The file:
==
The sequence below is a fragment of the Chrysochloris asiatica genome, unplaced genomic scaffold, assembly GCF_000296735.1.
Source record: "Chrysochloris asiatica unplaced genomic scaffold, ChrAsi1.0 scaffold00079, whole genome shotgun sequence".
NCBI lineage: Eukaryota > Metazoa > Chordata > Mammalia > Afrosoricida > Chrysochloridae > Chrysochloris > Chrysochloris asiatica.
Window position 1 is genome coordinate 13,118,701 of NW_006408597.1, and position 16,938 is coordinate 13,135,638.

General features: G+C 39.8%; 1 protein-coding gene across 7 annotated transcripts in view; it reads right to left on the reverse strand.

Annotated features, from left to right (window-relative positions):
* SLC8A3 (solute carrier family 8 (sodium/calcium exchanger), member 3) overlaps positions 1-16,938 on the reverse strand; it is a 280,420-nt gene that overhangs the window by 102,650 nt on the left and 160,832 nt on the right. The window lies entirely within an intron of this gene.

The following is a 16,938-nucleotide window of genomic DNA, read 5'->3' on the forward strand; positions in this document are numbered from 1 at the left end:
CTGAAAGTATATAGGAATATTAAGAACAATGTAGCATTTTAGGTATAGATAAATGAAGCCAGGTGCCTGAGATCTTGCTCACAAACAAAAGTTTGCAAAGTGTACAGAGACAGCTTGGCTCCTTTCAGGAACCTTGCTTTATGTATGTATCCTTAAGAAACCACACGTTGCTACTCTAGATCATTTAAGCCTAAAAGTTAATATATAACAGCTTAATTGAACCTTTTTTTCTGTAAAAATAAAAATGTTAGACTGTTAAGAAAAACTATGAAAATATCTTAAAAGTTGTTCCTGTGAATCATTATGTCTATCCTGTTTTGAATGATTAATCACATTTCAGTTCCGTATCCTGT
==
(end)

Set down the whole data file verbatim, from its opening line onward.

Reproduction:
The sequence below is a fragment of the Chrysochloris asiatica genome, unplaced genomic scaffold, assembly GCF_000296735.1.
Source record: "Chrysochloris asiatica unplaced genomic scaffold, ChrAsi1.0 scaffold00079, whole genome shotgun sequence".
NCBI lineage: Eukaryota > Metazoa > Chordata > Mammalia > Afrosoricida > Chrysochloridae > Chrysochloris > Chrysochloris asiatica.
Window position 1 is genome coordinate 13,118,701 of NW_006408597.1, and position 16,938 is coordinate 13,135,638.

General features: G+C 39.8%; 1 protein-coding gene across 7 annotated transcripts in view; it reads right to left on the reverse strand.

Annotated features, from left to right (window-relative positions):
* SLC8A3 (solute carrier family 8 (sodium/calcium exchanger), member 3) overlaps positions 1-16,938 on the reverse strand; it is a 280,420-nt gene that overhangs the window by 102,650 nt on the left and 160,832 nt on the right. The window lies entirely within an intron of this gene.

The following is a 16,938-nucleotide window of genomic DNA, read 5'->3' on the forward strand; positions in this document are numbered from 1 at the left end:
CTGAAAGTATATAGGAATATTAAGAACAATGTAGCATTTTAGGTATAGATAAATGAAGCCAGGTGCCTGAGATCTTGCTCACAAACAAAAGTTTGCAAAGTGTACAGAGACAGCTTGGCTCCTTTCAGGAACCTTGCTTTATGTATGTATCCTTAAGAAACCACACGTTGCTACTCTAGATCATTTAAGCCTAAAAGTTAATATATAACAGCTTAATTGAACCTTTTTTTCTGTAAAAATAAAAATGTTAGACTGTTAAGAAAAACTATGAAAATATCTTAAAAGTTGTTCCTGTGAATCATTATGTCTATCCTGTTTTGAATGATTAATCACATTTCAGTTCCGTATCCTGT